Companies D & I

Image by William Dunniway & Company

Our History

Our Beginnings
"In 1845 and '46 the people of the United States were very much excited about the trouble then brewing between our Government and England, on account of our northwest boundary line. We claimed the line should run to latitude 54¡40'. The English differed with us. The excitement grew so high and widespread that 'Fifty-four forty or fight!' was the cry, especially with the young men of the United States." So began the opening words of the book devoted to the history of The New York Volunteers in California. The account goes into detail of the efforts made by Col. J.D. Stevenson to bring a group of men to California for the purpose of protecting it's shores from Mexican occupation and as the popular song went, "Success to California, likewise to Oregon; and the rooster that crows there must be Uncle Sam!"

Company D
Enlisted at La Fayette Hall, Broadway, opposite Nibblo's Garden, New York City, in the summer of 1846.
The ship "Susan Drew" arrived in San Francisco March 19th 1847. On the 1st of April the Company embarked on the U.S. Storeship "Lexington" and sailed for Monterey on the 3rd, reaching port on the 4th. While stationed at Monterey, portions of the Company were mounted and sent upon several expeditions in quest of Indian horse-thieves in the San Joaquin Valley and the Sierra Nevada Mountains. These men traveled many years and encamped at nights upon the same ground in which were afterwards found such rich gold deposits. On the 5th of March 1848, the Company sailed in the ship "Isabella" for La Paz, Lower California, arriving there on the 22nd of the same month. Within a week they marched into the interior and engaged the Mexican forces at Todas Santos, completely dispersing the enemy and driving them from the peninsula.
"This Company was without doubt the last command of American troops to leave the soil of Mexico after the close of the Mexican War."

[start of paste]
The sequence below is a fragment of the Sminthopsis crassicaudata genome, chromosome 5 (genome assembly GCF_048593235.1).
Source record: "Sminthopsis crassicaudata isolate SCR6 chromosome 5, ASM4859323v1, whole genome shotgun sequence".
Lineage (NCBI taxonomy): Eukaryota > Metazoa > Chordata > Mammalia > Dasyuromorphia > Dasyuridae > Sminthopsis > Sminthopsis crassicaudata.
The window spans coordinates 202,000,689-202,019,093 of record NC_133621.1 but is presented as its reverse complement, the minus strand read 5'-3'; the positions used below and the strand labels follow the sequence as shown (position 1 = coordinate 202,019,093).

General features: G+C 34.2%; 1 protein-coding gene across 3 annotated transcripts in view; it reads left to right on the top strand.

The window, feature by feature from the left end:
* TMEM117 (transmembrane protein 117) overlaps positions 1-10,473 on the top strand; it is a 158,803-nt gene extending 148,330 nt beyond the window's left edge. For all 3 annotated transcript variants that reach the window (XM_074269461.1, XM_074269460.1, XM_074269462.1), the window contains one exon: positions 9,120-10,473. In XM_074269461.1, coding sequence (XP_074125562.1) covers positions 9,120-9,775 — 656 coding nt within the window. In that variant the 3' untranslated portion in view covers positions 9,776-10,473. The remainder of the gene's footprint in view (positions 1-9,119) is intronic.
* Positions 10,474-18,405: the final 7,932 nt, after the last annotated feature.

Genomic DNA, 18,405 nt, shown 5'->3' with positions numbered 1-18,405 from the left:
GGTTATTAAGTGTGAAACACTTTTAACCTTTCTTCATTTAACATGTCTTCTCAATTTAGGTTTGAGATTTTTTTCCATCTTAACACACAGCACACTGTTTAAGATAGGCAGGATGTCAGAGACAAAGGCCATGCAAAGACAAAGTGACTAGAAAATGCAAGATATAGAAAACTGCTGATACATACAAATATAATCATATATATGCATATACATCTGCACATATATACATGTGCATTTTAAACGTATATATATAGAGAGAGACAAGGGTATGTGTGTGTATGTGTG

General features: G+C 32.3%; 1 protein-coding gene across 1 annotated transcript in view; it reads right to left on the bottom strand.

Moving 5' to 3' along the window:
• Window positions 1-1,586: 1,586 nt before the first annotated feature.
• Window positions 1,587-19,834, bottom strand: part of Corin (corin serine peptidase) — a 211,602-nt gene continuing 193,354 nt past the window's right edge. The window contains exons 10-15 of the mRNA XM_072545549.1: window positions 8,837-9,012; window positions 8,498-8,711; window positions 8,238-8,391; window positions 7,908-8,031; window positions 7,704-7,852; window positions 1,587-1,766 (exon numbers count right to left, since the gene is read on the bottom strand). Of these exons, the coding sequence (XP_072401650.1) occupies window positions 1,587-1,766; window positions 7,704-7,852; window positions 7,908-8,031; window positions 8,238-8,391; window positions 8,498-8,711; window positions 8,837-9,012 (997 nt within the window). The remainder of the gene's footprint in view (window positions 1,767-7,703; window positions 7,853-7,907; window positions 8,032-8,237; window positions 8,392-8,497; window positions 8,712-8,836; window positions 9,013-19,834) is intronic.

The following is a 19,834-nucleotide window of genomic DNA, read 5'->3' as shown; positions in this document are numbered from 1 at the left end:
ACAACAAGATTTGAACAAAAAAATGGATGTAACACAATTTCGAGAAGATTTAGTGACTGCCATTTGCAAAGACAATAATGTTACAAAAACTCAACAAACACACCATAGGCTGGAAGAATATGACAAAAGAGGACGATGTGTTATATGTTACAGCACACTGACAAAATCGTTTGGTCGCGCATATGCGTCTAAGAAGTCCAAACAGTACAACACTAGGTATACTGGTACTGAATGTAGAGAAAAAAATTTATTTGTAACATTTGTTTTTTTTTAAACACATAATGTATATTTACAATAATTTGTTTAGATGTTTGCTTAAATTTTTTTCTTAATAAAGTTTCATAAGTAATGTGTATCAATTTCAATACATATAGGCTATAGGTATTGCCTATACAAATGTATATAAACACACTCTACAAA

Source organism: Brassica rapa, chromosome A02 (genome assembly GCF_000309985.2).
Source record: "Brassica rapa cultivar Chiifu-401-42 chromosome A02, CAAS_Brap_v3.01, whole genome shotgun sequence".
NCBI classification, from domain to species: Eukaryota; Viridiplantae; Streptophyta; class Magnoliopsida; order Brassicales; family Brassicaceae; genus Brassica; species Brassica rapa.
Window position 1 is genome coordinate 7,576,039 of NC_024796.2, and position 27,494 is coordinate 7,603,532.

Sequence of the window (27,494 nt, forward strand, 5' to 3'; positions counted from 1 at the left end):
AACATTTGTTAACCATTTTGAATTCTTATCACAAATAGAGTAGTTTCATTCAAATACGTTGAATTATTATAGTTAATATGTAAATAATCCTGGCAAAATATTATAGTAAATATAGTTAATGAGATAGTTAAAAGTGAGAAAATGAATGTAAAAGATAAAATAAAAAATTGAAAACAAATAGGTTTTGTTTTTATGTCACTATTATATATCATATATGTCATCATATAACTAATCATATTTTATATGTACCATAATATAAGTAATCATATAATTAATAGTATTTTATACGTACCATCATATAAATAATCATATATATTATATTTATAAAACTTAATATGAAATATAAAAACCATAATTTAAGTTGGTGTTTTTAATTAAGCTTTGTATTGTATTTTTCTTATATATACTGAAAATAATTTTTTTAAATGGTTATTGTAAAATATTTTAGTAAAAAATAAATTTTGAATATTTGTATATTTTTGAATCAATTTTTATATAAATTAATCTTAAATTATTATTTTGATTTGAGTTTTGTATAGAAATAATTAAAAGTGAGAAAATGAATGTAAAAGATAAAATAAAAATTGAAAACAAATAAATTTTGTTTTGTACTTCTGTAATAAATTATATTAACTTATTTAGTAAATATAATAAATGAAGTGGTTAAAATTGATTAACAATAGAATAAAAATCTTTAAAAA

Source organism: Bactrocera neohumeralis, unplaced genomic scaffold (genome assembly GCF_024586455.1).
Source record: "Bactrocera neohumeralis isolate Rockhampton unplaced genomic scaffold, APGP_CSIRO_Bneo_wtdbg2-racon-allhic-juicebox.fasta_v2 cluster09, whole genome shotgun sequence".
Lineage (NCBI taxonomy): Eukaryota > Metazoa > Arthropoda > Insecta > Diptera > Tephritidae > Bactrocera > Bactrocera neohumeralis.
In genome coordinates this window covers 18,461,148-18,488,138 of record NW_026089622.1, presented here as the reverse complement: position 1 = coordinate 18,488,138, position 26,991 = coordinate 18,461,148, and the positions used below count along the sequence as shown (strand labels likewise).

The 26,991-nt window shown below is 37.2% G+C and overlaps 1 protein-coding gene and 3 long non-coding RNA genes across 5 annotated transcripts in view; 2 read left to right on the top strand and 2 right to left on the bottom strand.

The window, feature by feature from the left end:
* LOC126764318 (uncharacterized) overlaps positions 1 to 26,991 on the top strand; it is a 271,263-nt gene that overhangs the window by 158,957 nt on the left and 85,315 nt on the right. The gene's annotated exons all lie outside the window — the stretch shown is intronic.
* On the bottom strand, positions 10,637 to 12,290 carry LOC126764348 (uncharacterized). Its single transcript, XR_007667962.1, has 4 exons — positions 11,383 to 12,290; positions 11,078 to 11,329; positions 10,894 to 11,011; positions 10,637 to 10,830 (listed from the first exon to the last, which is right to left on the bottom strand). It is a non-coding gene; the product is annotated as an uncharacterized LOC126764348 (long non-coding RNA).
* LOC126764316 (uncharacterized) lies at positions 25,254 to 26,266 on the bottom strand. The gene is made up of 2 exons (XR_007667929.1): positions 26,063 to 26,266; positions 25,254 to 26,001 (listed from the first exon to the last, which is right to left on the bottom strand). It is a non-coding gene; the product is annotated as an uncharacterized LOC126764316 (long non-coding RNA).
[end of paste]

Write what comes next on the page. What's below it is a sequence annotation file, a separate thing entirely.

The book has the names of 129 men for Company D.

Monterey's Custom House as it appeared in 1846.

Company I
The Steuben Volunteers, under Captain Shannon were considered "intelligent and vigorous young men, of many trades, excellant habits, urbane manners and enterprising spirits." (Well, one out of six ain't too bad, huh?) See a self portrait of one such officer!
We left New York on the "Susan Drew" and reached Monterey by way of San Francisco by the 4th of April 1847, "where the four companies (I, D, G, E) went into camp on the green in front of the Catholic Church, which in honor of General Stephan W. Kearney (commanding the Military forces in California) was called Camp Kearney....Company I took post at the Barracks in the town," on the 5th of may and remained until the 28th of December, when we depart for San Diego.

Our Many Names
Officially the regiment began its service as the 7th Regiment of New York Volunteers. Because of its destination it was variously known in New York before its departure as the California Guard and the California Regiment. As it was equipped to act as a force of combined arms of infantry, cavalry, and artillery, it was also termed the New York Legion. Once in California it was also called the California Volunteers. It became the 1st New York Volunteers in early 1848 by a War Department redesignation. (Buttons, like the one pictured above that bear the "NYL" letters have been found at the earthen fort in Monterey and ina nd around the area once called Soldier's Cap near the Stanislaus River banks in Calaveras County.)